Antonio R. Damasio. Descartes’ Error: Emotion, Reason and the Human Brain, NY: J. P. Putnam’s Sons, 1994.
I loved getting confirmation from the research that is described in this book for my intuitive clear sense that decisions are not a rational endeavor. As he shows in this book, when people are physiologically unable to feel, they are also unable to decide even if their cognitive faculties are intact.
Patricia Dannahy. An In-Depth Exploration of the Affective Aspects of Mathematics Education in Initial Teacher Training, unpublished Doctoral thesis, London: King’s College, London University, 1999.
One of the rare pieces of research about the effectiveness of Nonviolent Communication.
Donna Haraway. Simians, Cyborgs, and Women: The Reinvention of Nature, New York: Routledge, 1991.
This book is dense and at times was irritatingly so for me. I am still glad I plowed through it and integrated some of its complex message about how science is both flawed, influenced as it is by our politics and culture, as well as necessary to provide the possibility of liberation.
Agnes Heller. The Theory of Need in Marx, London: Allison & Busby, 1974.
I was delighted to find this early book from a former Hungarian Marxist (who since “converted” to neo-liberal, for which I am so sad), in which she analyzed the way Marx understood human needs. This was essential for my own understanding of Marx and for being able to write a chapter on needs in my dissertation which provided an academic grounding to the theory of human nature that underlies the practice of Nonviolent Communication.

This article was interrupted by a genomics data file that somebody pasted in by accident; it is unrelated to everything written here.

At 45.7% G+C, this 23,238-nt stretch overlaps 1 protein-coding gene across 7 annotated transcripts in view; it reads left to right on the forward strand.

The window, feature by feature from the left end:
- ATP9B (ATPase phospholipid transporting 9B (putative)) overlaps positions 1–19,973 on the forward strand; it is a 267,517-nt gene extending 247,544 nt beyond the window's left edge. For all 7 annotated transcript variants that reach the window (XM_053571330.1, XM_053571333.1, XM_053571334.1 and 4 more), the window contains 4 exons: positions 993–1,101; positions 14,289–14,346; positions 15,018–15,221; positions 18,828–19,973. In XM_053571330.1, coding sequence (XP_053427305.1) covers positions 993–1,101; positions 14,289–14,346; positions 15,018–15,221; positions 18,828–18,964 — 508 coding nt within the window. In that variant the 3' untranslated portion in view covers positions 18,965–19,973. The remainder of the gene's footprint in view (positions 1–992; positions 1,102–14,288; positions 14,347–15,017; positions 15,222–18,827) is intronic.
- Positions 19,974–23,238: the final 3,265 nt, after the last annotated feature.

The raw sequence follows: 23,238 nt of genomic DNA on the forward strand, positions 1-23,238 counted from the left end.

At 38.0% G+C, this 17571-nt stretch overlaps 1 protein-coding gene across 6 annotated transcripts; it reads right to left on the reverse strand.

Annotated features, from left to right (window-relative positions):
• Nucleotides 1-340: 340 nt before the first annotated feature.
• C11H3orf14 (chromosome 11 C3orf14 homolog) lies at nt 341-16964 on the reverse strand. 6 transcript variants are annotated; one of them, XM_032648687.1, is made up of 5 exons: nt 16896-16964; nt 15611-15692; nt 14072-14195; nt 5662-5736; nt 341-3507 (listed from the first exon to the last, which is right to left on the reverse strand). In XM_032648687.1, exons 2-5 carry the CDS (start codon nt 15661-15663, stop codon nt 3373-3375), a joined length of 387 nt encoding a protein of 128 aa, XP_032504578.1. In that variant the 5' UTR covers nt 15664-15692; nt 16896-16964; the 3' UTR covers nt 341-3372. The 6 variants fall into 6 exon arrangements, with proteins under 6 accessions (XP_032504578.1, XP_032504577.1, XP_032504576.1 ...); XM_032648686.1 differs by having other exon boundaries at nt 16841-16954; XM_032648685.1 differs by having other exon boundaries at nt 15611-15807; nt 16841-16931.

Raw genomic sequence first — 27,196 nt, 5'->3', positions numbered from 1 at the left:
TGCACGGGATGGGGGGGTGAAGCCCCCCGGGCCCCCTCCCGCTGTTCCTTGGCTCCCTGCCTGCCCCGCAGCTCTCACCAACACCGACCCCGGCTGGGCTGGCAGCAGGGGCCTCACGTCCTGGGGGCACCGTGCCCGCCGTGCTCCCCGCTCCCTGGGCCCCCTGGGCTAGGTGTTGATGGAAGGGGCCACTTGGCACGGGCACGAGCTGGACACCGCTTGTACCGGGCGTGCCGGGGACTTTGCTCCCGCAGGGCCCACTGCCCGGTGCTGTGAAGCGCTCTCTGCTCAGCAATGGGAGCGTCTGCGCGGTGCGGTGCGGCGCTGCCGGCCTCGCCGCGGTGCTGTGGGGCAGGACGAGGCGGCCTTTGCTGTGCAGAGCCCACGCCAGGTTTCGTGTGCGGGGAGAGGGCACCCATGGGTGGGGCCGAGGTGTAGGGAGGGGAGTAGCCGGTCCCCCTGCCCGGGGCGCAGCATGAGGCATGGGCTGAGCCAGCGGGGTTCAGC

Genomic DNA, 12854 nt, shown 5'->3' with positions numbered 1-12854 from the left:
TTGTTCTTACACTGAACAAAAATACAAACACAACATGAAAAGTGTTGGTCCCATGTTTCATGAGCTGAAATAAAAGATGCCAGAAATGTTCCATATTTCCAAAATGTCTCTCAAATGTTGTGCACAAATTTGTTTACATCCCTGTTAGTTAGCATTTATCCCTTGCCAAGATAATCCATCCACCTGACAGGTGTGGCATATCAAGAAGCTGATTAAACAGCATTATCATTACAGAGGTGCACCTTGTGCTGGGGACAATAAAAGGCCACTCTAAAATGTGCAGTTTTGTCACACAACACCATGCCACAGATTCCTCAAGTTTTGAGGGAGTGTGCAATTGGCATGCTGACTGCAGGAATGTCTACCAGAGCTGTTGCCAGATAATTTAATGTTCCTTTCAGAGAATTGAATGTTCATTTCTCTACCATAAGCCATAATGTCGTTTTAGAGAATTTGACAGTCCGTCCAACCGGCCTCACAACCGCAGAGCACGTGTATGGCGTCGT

Arlie Hochschild with Anne Machung. The Second Shift, NY: Avon Books, 1989.
This book is both delightful to read and painful. It’s about how, even when both woman and man in a couple work full time, men continue to do substantially less of the housework than women. While the data may be obsolete by now, the analysis of the relationship between our ideology, our emotions, and our actions, is still priceless.
Kenneth Isaacs. Uses of Emotion: Nature’s Vital Gift, Westport, CT: Praeger, 1998.
This is a book I found by total accident and completely fell in love with when I was trying to make sense of how to write about emotions within an academic context and still honor my own experiences. It’s detailed and thorough, and the concept of “affect phobia” that it explains was crucial to my developing a clear path to freedom through mastering emotions.
Alison Jaggar. Love and Knowledge: Emotion in Feminist Epistemology, Inquiry, 32(2): 151-176, June 1989.
This article was a simple pleasure to read for its clarity, passion, and courage to name things and ask difficult questions. Given how much of what we believe we “know” is handed down to us in ways that don’t question the practices of acquiring knowledge, I was liberated by reading it.
Alisdair MacIntyre. Epistemological Crises, Dramatic Narrative and the Philosophy of Science, Monist, 60(4): 453-472, October 1977.
The idea of an epistemological crisis, which refers to a moment in which we face something that is so different from everything we have believed, that in order to integrate it we must question everything we have always believed to be true. This very academic article helped me develop compassion for how hard it is for people, sometimes, to embrace new insights.
Jeffrey Masson. The Assault on Truth: Freud’s Suppression of the Seduction Theory, Farrar Straus and Giroux, 1984.